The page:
On Immunity: An Inoculation
Graywolf Press (September 2014), Hardcover (ISBN 1555976891 / 9781555976897)
Nonfiction: Social sciences, 216 pages
Source: ARC from publisher at Book Expo America 2014
On Immunity: An Inoculation, Eula Biss’ exploration of illness and vaccination filtered through a mother’s concerns for her young son, was one of only two works of nonfiction selected as “Buzz Books” at Book Expo America 2014. It’s absolutely worthy of that attention.
The childhood immunizations that many of us grew up with have become controversial among 21st-century middle-class American parents. Vaccination fears may have initially been sparked by a now-discredited study linking the MMR vaccine with autism, but questioning of the routine vaccination of young children has expanded to the point where some parents are refusing it. Becoming a mother herself exposed Biss to that questioning, and neither her upbringing as a physician’s daughter nor her training as a researcher immunized her against doubts about vaccinating her own child. However, her personal history equipped her to try to address those fears and doubts by gathering information.
Biss’ questions and motherly worries provide the framework for On Immunity, but the heart of the book is an enlightening and thoroughly approachable discussion of epidemics, disease prevention, and “public health” in concept, policy, and practice. Biss often refers to literary metaphors of disease–Dracula is frequently cited in narrative context–and the human body as representative of the “social body” is a recurring metaphor throughout the book:
“Diversity is essential to the health of any ecosystem. The language we use around racial diversity…disguises the fact that we need and depend on each other.”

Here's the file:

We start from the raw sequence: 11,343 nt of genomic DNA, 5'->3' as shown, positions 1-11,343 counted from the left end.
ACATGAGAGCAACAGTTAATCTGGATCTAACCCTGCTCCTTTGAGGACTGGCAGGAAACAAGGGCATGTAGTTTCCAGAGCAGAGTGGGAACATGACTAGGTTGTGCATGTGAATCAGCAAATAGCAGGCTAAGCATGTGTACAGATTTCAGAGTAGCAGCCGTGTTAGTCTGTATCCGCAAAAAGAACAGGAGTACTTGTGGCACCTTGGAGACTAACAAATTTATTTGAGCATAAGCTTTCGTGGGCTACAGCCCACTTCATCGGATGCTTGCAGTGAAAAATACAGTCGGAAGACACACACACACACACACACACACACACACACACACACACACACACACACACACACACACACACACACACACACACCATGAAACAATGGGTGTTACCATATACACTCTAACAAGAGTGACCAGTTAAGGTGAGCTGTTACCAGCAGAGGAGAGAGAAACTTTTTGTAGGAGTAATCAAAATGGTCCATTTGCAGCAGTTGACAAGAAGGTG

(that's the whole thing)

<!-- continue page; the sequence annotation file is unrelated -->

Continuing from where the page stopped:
It’s not hard to discern where Biss ends up on the continuum of current childhood-vaccination opinions, but she presents her journey to that position in an even-handed manner, supported by her extensive research (which is in turn supported by nearly forty pages of endnotes). Those familiar with the heated rhetoric of the vaccine controversies should appreciate On Immunity‘s nonjudgmental tone, even if they don’t share Biss’ conclusions.
On Immunity is a beautifully written, thoughtful and thought-provoking examination of health and illness and fear. Biss’ blending of the topical and the personal yields a scholarly, literary motherhood memoir that is affecting and effective. I’m glad I picked up this galley at BEA last spring, and glad to add On Immunity to the list of important, discussion-worthy nonfiction I’ve been privileged to read this year.
On becoming a new mother, Eula Biss addresses a chronic condition of fear—fear of the government, the medical establishment, what is in your child’s air, food, mattress, medicine, and vaccines. She finds that you cannot immunize your child, or yourself, from the world.
In this bold, fascinating book, Biss investigates the metaphors and myths surrounding our conception of immunity and its implications for the individual and the social body. As she hears more and more fears about vaccines, Biss researches what they mean for her own child, her immediate community, America and the world, historically and in the present moment. She extends a conversation with other mothers to meditations on Voltaire’s Candide, Bram Stoker’s Dracula, Rachel Carson’sSilent Spring, Susan Sontag’s AIDS and Its Metaphors, and beyond. On Immunity is a moving account of how we are all interconnected—our bodies and our fates.
“The first story I ever heard about immunity was told to me by my father, a doctor, when I was very young. It was the myth of Achilles, whose mother tried to make him immortal. She burned his mortality away with fire, in one telling of the story, and Achilles was left impervious to injury everywhere except his heel, where a poisoned arrow would eventually kill him. In another telling, the infant Achilles was immersed in the River Styx, the river that divides the world from the underworld. His mother held her baby by his heel to dip him in the water, leaving, again, one fatal vulnerability.”